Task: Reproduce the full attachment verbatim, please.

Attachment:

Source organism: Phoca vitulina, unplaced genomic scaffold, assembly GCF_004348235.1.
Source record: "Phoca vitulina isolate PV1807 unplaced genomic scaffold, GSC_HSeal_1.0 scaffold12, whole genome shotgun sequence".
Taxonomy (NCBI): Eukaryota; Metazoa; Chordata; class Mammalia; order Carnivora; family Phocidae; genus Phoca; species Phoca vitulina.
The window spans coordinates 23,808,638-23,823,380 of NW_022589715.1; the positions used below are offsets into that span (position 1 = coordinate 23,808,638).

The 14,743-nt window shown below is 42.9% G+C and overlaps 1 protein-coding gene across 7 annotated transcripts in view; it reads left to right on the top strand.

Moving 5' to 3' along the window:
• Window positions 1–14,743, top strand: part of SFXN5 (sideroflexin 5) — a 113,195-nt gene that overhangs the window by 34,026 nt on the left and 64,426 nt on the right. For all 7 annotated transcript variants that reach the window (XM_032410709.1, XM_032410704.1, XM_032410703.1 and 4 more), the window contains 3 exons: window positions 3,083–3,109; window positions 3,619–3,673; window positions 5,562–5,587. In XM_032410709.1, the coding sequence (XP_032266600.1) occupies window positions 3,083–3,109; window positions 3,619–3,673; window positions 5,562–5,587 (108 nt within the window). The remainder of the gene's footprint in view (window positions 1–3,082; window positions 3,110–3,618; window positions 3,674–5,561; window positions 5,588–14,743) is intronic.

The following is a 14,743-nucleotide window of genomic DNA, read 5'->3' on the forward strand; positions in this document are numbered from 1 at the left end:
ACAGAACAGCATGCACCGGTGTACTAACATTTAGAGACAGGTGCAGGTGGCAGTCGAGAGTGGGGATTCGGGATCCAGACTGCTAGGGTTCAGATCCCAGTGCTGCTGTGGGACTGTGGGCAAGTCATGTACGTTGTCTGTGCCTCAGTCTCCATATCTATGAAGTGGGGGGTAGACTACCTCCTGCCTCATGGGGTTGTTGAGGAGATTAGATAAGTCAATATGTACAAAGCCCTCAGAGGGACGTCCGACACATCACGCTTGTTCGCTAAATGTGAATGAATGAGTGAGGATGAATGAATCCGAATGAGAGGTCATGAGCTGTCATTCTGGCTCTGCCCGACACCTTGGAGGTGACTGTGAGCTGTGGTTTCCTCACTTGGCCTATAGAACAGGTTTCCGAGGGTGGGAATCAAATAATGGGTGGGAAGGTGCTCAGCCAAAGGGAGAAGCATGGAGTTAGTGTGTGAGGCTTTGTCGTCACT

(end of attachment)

Source organism: Phoca vitulina, unplaced genomic scaffold, assembly GCF_004348235.1.
Source record: "Phoca vitulina isolate PV1807 unplaced genomic scaffold, GSC_HSeal_1.0 scaffold12, whole genome shotgun sequence".
Taxonomy (NCBI): Eukaryota; Metazoa; Chordata; class Mammalia; order Carnivora; family Phocidae; genus Phoca; species Phoca vitulina.
The window spans coordinates 23,808,638-23,823,380 of NW_022589715.1; the positions used below are offsets into that span (position 1 = coordinate 23,808,638).

The 14,743-nt window shown below is 42.9% G+C and overlaps 1 protein-coding gene across 7 annotated transcripts in view; it reads left to right on the top strand.

Moving 5' to 3' along the window:
• Window positions 1–14,743, top strand: part of SFXN5 (sideroflexin 5) — a 113,195-nt gene that overhangs the window by 34,026 nt on the left and 64,426 nt on the right. For all 7 annotated transcript variants that reach the window (XM_032410709.1, XM_032410704.1, XM_032410703.1 and 4 more), the window contains 3 exons: window positions 3,083–3,109; window positions 3,619–3,673; window positions 5,562–5,587. In XM_032410709.1, the coding sequence (XP_032266600.1) occupies window positions 3,083–3,109; window positions 3,619–3,673; window positions 5,562–5,587 (108 nt within the window). The remainder of the gene's footprint in view (window positions 1–3,082; window positions 3,110–3,618; window positions 3,674–5,561; window positions 5,588–14,743) is intronic.

The following is a 14,743-nucleotide window of genomic DNA, read 5'->3' on the forward strand; positions in this document are numbered from 1 at the left end:
ACAGAACAGCATGCACCGGTGTACTAACATTTAGAGACAGGTGCAGGTGGCAGTCGAGAGTGGGGATTCGGGATCCAGACTGCTAGGGTTCAGATCCCAGTGCTGCTGTGGGACTGTGGGCAAGTCATGTACGTTGTCTGTGCCTCAGTCTCCATATCTATGAAGTGGGGGGTAGACTACCTCCTGCCTCATGGGGTTGTTGAGGAGATTAGATAAGTCAATATGTACAAAGCCCTCAGAGGGACGTCCGACACATCACGCTTGTTCGCTAAATGTGAATGAATGAGTGAGGATGAATGAATCCGAATGAGAGGTCATGAGCTGTCATTCTGGCTCTGCCCGACACCTTGGAGGTGACTGTGAGCTGTGGTTTCCTCACTTGGCCTATAGAACAGGTTTCCGAGGGTGGGAATCAAATAATGGGTGGGAAGGTGCTCAGCCAAAGGGAGAAGCATGGAGTTAGTGTGTGAGGCTTTGTCGTCACT